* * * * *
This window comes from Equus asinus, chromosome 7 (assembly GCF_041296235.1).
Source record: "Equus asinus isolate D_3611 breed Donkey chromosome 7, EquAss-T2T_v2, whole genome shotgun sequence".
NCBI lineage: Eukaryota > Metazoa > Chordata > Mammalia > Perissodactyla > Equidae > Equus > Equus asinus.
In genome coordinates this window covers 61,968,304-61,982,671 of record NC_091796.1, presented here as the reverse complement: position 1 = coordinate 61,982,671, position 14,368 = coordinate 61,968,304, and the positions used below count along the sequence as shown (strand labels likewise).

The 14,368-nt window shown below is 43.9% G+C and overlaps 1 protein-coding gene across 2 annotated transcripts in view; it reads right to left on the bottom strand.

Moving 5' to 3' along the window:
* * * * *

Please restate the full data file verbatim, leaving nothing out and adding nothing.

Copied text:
This window comes from Equus asinus, chromosome 7 (assembly GCF_041296235.1).
Source record: "Equus asinus isolate D_3611 breed Donkey chromosome 7, EquAss-T2T_v2, whole genome shotgun sequence".
NCBI lineage: Eukaryota > Metazoa > Chordata > Mammalia > Perissodactyla > Equidae > Equus > Equus asinus.
In genome coordinates this window covers 61,968,304-61,982,671 of record NC_091796.1, presented here as the reverse complement: position 1 = coordinate 61,982,671, position 14,368 = coordinate 61,968,304, and the positions used below count along the sequence as shown (strand labels likewise).

The 14,368-nt window shown below is 43.9% G+C and overlaps 1 protein-coding gene across 2 annotated transcripts in view; it reads right to left on the bottom strand.

Moving 5' to 3' along the window: